Introduction: The History & Modern Uses of GNSS Applications
GNSS (Global Navigation Satellite Systems) has become an increasingly prevalent RF application for both military and commercial use. Early GNSS technology, or location-based services (LBS), was developed exclusively for military use and operated with a margin of error of about 10 yards (9.14m), which was sufficient at the time, but limited its suitability for end uses requiring a higher degree of precision. In the time since the first launch of GPS more than 40 years ago, the evolution of the technology has improved precision to the order of 2-3 yards (1.83-2.74m). This advancement of the technology combined with significant miniaturization and cost reduction of LBS-enabled devices has opened up a large and growing commercial market for GNSS services. For example, GNSS is now used in the agricultural market to calculate statistics for weather, soil conditions, and crop health to help farmers maximize their yields and profits. Such innovations have stimulated demand for components that support military, industrial and consumer applications.
There are four GNSS systems that provide global coverage. GPS (Global Positioning System) is owned and operated by the United States government. GLONASS (Global Navigational Satellite System) is owned by Russia, Galileo by the European Union, and BeiDou (Compass) by China. These systems orbit the earth in Medium Earth Orbit (MEO) and complete one revolution around the earth in 12 hours and one minute on average, roughly half a sidereal day. In addition to the global systems, there are two regional systems that belong to Japan and India. The Japanese system, Quasi-Zenith Satellite System (QZSS), covers the Asia-Oceania region, and the Indian system, Navigation with Indian Constellation (NavIC), covers India and nearby regions.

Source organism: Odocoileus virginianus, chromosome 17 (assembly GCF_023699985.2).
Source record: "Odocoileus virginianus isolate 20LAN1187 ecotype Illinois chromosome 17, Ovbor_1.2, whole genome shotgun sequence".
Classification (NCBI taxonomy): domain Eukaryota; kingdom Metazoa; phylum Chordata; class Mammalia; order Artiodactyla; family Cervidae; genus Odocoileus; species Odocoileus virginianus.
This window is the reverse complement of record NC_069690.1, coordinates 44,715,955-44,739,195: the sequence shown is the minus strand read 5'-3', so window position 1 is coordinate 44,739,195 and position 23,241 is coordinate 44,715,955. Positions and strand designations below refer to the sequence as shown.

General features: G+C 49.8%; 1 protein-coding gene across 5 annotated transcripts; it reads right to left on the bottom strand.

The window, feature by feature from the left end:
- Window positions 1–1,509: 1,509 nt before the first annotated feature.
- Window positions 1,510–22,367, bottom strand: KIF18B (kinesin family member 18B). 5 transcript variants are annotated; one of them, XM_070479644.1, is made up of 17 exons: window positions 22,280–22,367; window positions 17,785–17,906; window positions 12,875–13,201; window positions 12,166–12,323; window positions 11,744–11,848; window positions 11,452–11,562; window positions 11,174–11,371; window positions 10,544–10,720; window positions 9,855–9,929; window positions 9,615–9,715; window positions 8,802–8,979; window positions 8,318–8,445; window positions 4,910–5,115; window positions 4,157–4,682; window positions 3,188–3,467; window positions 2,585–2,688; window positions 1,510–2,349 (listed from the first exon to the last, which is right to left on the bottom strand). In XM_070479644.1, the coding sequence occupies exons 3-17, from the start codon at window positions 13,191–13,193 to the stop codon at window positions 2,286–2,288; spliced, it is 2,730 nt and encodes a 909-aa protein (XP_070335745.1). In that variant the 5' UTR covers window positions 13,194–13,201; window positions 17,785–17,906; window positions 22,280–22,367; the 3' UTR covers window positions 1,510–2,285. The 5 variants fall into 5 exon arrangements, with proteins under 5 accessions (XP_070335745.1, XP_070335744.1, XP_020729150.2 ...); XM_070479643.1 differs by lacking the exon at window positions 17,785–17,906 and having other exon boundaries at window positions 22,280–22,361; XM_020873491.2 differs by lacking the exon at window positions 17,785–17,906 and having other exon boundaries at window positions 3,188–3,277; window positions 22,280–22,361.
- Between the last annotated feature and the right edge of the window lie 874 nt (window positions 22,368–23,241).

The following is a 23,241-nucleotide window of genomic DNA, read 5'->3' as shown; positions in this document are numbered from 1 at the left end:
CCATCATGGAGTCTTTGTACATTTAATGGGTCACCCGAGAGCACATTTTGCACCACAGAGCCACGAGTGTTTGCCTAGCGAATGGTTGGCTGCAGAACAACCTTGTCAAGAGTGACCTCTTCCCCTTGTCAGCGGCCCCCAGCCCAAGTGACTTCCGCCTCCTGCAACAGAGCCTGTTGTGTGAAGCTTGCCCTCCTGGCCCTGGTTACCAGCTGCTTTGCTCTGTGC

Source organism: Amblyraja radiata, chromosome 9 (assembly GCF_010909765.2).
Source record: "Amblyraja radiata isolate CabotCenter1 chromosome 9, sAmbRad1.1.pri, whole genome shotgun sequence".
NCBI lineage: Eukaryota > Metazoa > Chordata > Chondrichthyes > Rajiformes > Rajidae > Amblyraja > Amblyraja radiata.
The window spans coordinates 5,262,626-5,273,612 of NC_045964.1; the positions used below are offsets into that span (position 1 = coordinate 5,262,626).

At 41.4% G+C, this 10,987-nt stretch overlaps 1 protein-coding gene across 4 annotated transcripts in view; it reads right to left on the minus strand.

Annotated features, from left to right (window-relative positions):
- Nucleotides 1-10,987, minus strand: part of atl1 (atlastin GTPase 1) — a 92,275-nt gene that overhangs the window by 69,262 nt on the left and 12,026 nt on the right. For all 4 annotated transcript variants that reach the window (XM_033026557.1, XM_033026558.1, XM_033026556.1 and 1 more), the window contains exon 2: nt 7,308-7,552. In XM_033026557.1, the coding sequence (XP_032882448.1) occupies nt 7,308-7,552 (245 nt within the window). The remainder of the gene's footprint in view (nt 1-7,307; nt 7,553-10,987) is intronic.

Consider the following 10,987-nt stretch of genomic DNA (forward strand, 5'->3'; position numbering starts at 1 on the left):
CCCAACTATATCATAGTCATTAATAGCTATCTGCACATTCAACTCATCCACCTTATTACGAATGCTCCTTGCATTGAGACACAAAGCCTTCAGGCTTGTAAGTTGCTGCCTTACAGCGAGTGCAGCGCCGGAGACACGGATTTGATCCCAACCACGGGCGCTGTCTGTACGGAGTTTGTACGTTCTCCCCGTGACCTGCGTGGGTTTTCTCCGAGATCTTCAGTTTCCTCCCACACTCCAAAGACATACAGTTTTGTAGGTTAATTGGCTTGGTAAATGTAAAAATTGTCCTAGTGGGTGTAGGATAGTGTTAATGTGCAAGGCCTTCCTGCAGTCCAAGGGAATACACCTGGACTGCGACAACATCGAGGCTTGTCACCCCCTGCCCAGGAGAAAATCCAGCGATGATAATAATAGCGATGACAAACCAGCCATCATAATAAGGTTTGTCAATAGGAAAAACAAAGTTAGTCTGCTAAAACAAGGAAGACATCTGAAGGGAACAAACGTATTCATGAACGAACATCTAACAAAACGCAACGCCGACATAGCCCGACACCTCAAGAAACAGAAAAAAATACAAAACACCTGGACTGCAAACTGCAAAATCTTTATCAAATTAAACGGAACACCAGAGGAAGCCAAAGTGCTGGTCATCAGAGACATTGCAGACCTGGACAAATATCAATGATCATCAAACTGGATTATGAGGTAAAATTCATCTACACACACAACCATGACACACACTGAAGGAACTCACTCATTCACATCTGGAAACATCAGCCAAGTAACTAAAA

The satellites in these systems each transmit signals over L-band frequencies that are picked up by system-specific receivers in LBS-capable devices on Earth. The receiver accepts the incoming carrier frequencies from four satellites, and takes the coordinates from each in order to determine its current position in relation to a given programmed destination.
L-band frequencies occupy the 1-2 GHz range, which makes them accessible and relatively cheap to operate within. However, this region of the spectrum is also occupied by multiple application bands for other communication systems. The dense development of L-band frequencies creates an increased risk of interference between different system bands. In GNSS systems, that interference can result in errors that present either as missing information or incorrect information.
For these reasons, when selecting filters for GNSS applications, it is important to choose a filter that is capable of high rejection with high selectivity or “sharp skirts” on an insertion loss vs. frequency plot. Narrow bandwidths are ideal for L-band applications where spectrum allocations are crowded, and low insertion loss is important for processing the relatively weak signals transmitted from satellites to receivers on Earth.